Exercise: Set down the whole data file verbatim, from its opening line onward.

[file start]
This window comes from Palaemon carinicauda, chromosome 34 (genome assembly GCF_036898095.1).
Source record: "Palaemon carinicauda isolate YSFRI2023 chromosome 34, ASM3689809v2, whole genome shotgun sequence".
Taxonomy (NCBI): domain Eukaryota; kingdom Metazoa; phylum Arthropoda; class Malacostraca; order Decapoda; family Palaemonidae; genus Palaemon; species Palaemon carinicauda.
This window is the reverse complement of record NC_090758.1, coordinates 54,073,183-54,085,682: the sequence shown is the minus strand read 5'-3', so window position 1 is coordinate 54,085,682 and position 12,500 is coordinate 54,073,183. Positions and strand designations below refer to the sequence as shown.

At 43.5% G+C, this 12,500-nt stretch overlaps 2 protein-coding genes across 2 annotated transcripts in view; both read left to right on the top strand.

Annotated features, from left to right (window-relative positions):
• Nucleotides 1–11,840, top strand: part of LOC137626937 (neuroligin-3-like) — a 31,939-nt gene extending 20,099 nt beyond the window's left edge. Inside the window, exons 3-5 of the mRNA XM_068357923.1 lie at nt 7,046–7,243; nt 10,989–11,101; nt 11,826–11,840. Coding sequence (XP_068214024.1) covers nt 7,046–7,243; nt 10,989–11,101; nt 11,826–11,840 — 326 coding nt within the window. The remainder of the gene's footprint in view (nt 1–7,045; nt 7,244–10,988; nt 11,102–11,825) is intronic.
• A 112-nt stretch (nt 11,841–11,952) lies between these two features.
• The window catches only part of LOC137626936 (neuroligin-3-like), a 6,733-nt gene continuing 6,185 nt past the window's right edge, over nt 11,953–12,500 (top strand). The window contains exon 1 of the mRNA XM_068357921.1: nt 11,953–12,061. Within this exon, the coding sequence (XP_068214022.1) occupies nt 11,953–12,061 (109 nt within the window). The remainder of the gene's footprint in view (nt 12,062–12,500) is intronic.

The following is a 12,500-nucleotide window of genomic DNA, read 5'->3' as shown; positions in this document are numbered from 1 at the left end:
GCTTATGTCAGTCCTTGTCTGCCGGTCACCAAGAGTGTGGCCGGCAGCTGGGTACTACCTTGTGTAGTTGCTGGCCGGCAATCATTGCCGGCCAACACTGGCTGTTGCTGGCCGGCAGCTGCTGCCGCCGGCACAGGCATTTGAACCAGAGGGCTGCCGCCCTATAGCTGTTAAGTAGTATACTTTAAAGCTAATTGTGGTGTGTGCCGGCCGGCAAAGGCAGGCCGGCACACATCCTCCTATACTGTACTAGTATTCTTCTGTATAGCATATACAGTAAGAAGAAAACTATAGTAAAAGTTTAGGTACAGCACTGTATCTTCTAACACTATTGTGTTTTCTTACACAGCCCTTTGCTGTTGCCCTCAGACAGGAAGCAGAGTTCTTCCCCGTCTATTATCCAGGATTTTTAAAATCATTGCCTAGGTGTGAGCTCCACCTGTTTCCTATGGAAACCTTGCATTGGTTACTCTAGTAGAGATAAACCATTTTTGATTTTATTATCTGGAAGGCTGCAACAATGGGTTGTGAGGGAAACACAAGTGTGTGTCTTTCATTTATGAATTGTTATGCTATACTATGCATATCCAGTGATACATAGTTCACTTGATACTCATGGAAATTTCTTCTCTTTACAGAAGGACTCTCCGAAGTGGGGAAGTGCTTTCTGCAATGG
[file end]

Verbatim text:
This window comes from Palaemon carinicauda, chromosome 34 (genome assembly GCF_036898095.1).
Source record: "Palaemon carinicauda isolate YSFRI2023 chromosome 34, ASM3689809v2, whole genome shotgun sequence".
Taxonomy (NCBI): domain Eukaryota; kingdom Metazoa; phylum Arthropoda; class Malacostraca; order Decapoda; family Palaemonidae; genus Palaemon; species Palaemon carinicauda.
This window is the reverse complement of record NC_090758.1, coordinates 54,073,183-54,085,682: the sequence shown is the minus strand read 5'-3', so window position 1 is coordinate 54,085,682 and position 12,500 is coordinate 54,073,183. Positions and strand designations below refer to the sequence as shown.

At 43.5% G+C, this 12,500-nt stretch overlaps 2 protein-coding genes across 2 annotated transcripts in view; both read left to right on the top strand.

Annotated features, from left to right (window-relative positions):
• Nucleotides 1–11,840, top strand: part of LOC137626937 (neuroligin-3-like) — a 31,939-nt gene extending 20,099 nt beyond the window's left edge. Inside the window, exons 3-5 of the mRNA XM_068357923.1 lie at nt 7,046–7,243; nt 10,989–11,101; nt 11,826–11,840. Coding sequence (XP_068214024.1) covers nt 7,046–7,243; nt 10,989–11,101; nt 11,826–11,840 — 326 coding nt within the window. The remainder of the gene's footprint in view (nt 1–7,045; nt 7,244–10,988; nt 11,102–11,825) is intronic.
• A 112-nt stretch (nt 11,841–11,952) lies between these two features.
• The window catches only part of LOC137626936 (neuroligin-3-like), a 6,733-nt gene continuing 6,185 nt past the window's right edge, over nt 11,953–12,500 (top strand). The window contains exon 1 of the mRNA XM_068357921.1: nt 11,953–12,061. Within this exon, the coding sequence (XP_068214022.1) occupies nt 11,953–12,061 (109 nt within the window). The remainder of the gene's footprint in view (nt 12,062–12,500) is intronic.

The following is a 12,500-nucleotide window of genomic DNA, read 5'->3' as shown; positions in this document are numbered from 1 at the left end:
GCTTATGTCAGTCCTTGTCTGCCGGTCACCAAGAGTGTGGCCGGCAGCTGGGTACTACCTTGTGTAGTTGCTGGCCGGCAATCATTGCCGGCCAACACTGGCTGTTGCTGGCCGGCAGCTGCTGCCGCCGGCACAGGCATTTGAACCAGAGGGCTGCCGCCCTATAGCTGTTAAGTAGTATACTTTAAAGCTAATTGTGGTGTGTGCCGGCCGGCAAAGGCAGGCCGGCACACATCCTCCTATACTGTACTAGTATTCTTCTGTATAGCATATACAGTAAGAAGAAAACTATAGTAAAAGTTTAGGTACAGCACTGTATCTTCTAACACTATTGTGTTTTCTTACACAGCCCTTTGCTGTTGCCCTCAGACAGGAAGCAGAGTTCTTCCCCGTCTATTATCCAGGATTTTTAAAATCATTGCCTAGGTGTGAGCTCCACCTGTTTCCTATGGAAACCTTGCATTGGTTACTCTAGTAGAGATAAACCATTTTTGATTTTATTATCTGGAAGGCTGCAACAATGGGTTGTGAGGGAAACACAAGTGTGTGTCTTTCATTTATGAATTGTTATGCTATACTATGCATATCCAGTGATACATAGTTCACTTGATACTCATGGAAATTTCTTCTCTTTACAGAAGGACTCTCCGAAGTGGGGAAGTGCTTTCTGCAATGG